Constance Packenham (c.1498 - 1570)

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Nicknames: "de/ Pakenham"
Birthdate:
Birthplace: Lordington, Sussex Co., England, GB
Death: Died
Managed by: Bjørn P. Brox
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About Constance Packenham

Constance Pakenham

Note : Sir John Pakenham was her grandfather , Edmund was her father.

Constance Pakenham was the daughter of Sir Edmund Pakenham of Lordington, Sussex (1480-1528). Some sources give Sir John Pakenham as her father, but he was her grandfather. She married Sir Geoffrey Pole (1502-1558) before her father's death and they lived at Lordlington, which they inherited. Geoffrey was heavily in debt and did not get along with his neighbors in the West Sussex parish of Racton. In 1529, he and Constance's mother, together with Constance's brother-in-law, Edmund Marvyn, were accused of conspiring together in a land dispute. On May 1, 1531, the hedge Constance and Geoffrey had used to enclose part of a wood was pulled down on orders from the 11th earl of Arundel. By 1532, Pole was beginning to be embroiled in treason and on August 29, 1538, he was arrested and imprisoned in the Tower of London. The primary charge was that he wrote letters to his brother, Reginald Cardinal Pole, an acknowledged traitor by then living abroad. These had not been vetted by the Crown, raising suspicions of a plot against the king. Constance was also examined and was with Geoffrey in the Tower for a time. When she realized how indiscreet her husband had been, she warned her brother-in-law, Lord Montagu, that he was in danger. The warning came too late. The entire Pole family was implicated in treason. Geoffrey Pole was tried on December 4, 1538 and condemned, as were his brother and others. After he'd twice tried to take his own life, he was pardoned on January 4, 1539. It was said that it was Constance's plea that her husband was so ill as to be as good as dead that won his release, but the more prevalent rumor was that he was pardoned because he'd provided evidence against the rest of his family. He was back in Sussex by April 1539, when Constance was involved in a lawsuit and he wrote to Thomas Cromwell to assist her, but in September 1540, he was again in prison, this time in the Fleet, on a charge of assault. Once again, he was pardoned, but he was banished from court. Once again, Constance's intercession was credited with getting him out of jail. According to some accounts, after his mother, the countess of Salisbury, was executed on May 27, 1541, Pole fled the country, leaving his wife and children behind, and remained in exile, insane with guilt, for the rest of his life. The History of Parliament contradicts this, stating that he and his wife were granted Grandisons Manor in Kent in May 1543. He did leave England in 1548, under King Edward VI, but he returned during the reign of Mary Tudor. Constance remained in England and, possibly because she shared a great-grandfather with John Dudley, duke of Northumberland, was treated with kindness. In December 1552, Geoffrey wrote to his wife that he pined for her after four years of separation. After his return to England, he faced death threats from his nephew, Edward Courtenay, earl of Devon, who blamed him for his father's death. Constance and Geoffrey had eleven children, including Katherine (d. September 1598+), Arthur (1531-1570), Edmund (1541-August 12, 1570), Anne, Thomas (d.1570), Geoffrey (1546-March 9, 1591), Henry, Elizabeth, Mary (d.1571), and Margaret. Arthur and Edmund, who had inherited their father's royal blood, were sent to the Tower for treason in 1562 and died there. Catherine made her will in 1570, asking to be buried beside her husband in the church of Stoughton, near Chichester in Sussex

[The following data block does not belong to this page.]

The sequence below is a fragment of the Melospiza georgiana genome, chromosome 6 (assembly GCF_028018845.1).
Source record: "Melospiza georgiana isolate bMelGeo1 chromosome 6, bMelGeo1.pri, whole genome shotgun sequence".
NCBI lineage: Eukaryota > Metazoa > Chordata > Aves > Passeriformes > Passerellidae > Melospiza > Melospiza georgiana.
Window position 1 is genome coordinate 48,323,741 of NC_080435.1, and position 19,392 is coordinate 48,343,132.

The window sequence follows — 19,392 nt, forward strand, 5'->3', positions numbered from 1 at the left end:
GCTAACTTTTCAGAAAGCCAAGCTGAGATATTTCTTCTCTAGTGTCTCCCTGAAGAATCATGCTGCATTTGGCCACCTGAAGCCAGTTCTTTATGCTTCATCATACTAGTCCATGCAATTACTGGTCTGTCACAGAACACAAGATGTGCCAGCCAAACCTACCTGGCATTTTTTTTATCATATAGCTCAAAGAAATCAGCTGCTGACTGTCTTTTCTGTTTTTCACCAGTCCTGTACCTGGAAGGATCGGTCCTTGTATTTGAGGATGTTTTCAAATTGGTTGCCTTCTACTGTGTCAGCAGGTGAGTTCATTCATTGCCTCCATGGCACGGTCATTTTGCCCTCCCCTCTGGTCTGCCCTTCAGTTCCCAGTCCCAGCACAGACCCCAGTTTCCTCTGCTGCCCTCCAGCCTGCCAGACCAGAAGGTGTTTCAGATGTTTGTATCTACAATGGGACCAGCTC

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Constance Packenham's Timeline

1498
1498
Lordington, Sussex Co., England, GB
1524
1524
Age 26
1525
1525
Age 27
Lordington, Sussex Co., England, GB
1531
1531
Age 33
Lordington, Sussex Co., England, GB
1532
1532
Age 34
1541
1541
Age 43
Lordington, Sussex Co., England, GB
1546
1546
Age 48
Lordington, Sussex Co., England, GB
1570
1570
Age 72
????
????
Chichester, West Sussex, UK